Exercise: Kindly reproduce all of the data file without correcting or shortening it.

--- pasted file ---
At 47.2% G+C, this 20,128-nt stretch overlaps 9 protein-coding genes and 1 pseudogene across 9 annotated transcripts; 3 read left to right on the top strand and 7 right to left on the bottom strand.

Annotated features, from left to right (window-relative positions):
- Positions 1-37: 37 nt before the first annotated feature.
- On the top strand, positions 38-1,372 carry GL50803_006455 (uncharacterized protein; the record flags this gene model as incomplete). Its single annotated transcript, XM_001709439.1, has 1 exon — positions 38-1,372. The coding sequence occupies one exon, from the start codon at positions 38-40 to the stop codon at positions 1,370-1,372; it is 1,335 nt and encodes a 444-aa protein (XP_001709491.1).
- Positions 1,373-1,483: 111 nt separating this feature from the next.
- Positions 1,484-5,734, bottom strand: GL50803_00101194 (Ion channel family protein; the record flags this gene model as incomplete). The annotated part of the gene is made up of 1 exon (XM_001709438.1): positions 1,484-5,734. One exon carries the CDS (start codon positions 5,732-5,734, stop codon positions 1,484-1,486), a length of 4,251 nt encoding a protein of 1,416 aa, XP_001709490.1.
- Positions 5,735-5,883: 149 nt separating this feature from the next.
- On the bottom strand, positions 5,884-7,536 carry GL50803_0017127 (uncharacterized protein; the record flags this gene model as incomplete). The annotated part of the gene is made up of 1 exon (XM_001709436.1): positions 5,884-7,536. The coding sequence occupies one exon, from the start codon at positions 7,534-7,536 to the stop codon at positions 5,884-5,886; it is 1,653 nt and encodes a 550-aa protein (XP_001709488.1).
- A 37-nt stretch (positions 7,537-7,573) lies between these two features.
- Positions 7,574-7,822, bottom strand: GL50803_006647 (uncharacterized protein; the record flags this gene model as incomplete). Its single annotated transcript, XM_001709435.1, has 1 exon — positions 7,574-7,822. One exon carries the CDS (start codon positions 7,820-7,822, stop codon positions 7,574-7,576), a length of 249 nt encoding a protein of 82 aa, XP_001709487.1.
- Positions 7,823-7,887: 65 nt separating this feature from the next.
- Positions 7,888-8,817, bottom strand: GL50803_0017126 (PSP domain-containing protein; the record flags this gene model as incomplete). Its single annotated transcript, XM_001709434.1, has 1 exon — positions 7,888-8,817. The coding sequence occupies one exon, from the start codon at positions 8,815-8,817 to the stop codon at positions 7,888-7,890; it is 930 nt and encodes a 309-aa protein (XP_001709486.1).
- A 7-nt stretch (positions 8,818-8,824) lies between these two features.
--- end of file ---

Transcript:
At 47.2% G+C, this 20,128-nt stretch overlaps 9 protein-coding genes and 1 pseudogene across 9 annotated transcripts; 3 read left to right on the top strand and 7 right to left on the bottom strand.

Annotated features, from left to right (window-relative positions):
- Positions 1-37: 37 nt before the first annotated feature.
- On the top strand, positions 38-1,372 carry GL50803_006455 (uncharacterized protein; the record flags this gene model as incomplete). Its single annotated transcript, XM_001709439.1, has 1 exon — positions 38-1,372. The coding sequence occupies one exon, from the start codon at positions 38-40 to the stop codon at positions 1,370-1,372; it is 1,335 nt and encodes a 444-aa protein (XP_001709491.1).
- Positions 1,373-1,483: 111 nt separating this feature from the next.
- Positions 1,484-5,734, bottom strand: GL50803_00101194 (Ion channel family protein; the record flags this gene model as incomplete). The annotated part of the gene is made up of 1 exon (XM_001709438.1): positions 1,484-5,734. One exon carries the CDS (start codon positions 5,732-5,734, stop codon positions 1,484-1,486), a length of 4,251 nt encoding a protein of 1,416 aa, XP_001709490.1.
- Positions 5,735-5,883: 149 nt separating this feature from the next.
- On the bottom strand, positions 5,884-7,536 carry GL50803_0017127 (uncharacterized protein; the record flags this gene model as incomplete). The annotated part of the gene is made up of 1 exon (XM_001709436.1): positions 5,884-7,536. The coding sequence occupies one exon, from the start codon at positions 7,534-7,536 to the stop codon at positions 5,884-5,886; it is 1,653 nt and encodes a 550-aa protein (XP_001709488.1).
- A 37-nt stretch (positions 7,537-7,573) lies between these two features.
- Positions 7,574-7,822, bottom strand: GL50803_006647 (uncharacterized protein; the record flags this gene model as incomplete). Its single annotated transcript, XM_001709435.1, has 1 exon — positions 7,574-7,822. One exon carries the CDS (start codon positions 7,820-7,822, stop codon positions 7,574-7,576), a length of 249 nt encoding a protein of 82 aa, XP_001709487.1.
- Positions 7,823-7,887: 65 nt separating this feature from the next.
- Positions 7,888-8,817, bottom strand: GL50803_0017126 (PSP domain-containing protein; the record flags this gene model as incomplete). Its single annotated transcript, XM_001709434.1, has 1 exon — positions 7,888-8,817. The coding sequence occupies one exon, from the start codon at positions 8,815-8,817 to the stop codon at positions 7,888-7,890; it is 930 nt and encodes a 309-aa protein (XP_001709486.1).
- A 7-nt stretch (positions 8,818-8,824) lies between these two features.